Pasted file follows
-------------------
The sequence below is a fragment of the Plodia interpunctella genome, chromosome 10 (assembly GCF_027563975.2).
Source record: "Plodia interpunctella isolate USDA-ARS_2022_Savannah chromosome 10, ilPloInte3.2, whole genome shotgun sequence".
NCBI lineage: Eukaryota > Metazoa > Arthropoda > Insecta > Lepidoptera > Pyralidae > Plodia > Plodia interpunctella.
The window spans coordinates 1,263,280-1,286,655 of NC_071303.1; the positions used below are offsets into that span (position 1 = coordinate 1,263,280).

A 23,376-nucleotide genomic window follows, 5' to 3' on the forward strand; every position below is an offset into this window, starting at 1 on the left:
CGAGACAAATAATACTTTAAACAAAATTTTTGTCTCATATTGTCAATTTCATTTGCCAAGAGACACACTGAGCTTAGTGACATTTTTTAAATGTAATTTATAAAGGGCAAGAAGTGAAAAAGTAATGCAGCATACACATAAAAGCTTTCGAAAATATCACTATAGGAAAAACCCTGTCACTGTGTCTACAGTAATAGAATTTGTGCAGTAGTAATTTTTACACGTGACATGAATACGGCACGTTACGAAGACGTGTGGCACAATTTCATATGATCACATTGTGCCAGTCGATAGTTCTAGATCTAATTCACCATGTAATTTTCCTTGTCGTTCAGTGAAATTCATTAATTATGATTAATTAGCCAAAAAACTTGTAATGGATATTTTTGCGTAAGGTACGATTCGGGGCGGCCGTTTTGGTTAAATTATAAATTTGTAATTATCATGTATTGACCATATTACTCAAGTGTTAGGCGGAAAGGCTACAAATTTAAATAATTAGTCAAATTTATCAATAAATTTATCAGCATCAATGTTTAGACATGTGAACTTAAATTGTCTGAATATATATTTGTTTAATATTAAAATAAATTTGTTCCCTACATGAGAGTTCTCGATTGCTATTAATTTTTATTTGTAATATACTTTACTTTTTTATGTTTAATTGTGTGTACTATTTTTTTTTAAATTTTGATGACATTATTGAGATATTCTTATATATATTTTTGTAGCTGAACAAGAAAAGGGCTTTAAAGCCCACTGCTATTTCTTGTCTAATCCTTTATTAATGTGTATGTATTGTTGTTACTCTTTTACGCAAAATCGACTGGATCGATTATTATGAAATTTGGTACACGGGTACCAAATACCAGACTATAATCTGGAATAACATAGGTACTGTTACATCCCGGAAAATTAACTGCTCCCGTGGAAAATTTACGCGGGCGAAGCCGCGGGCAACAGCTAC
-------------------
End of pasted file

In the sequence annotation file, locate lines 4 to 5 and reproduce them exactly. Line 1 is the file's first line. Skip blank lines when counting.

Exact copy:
The window spans coordinates 1,263,280-1,286,655 of NC_071303.1; the positions used below are offsets into that span (position 1 = coordinate 1,263,280).

A 23,376-nucleotide genomic window follows, 5' to 3' on the forward strand; every position below is an offset into this window, starting at 1 on the left: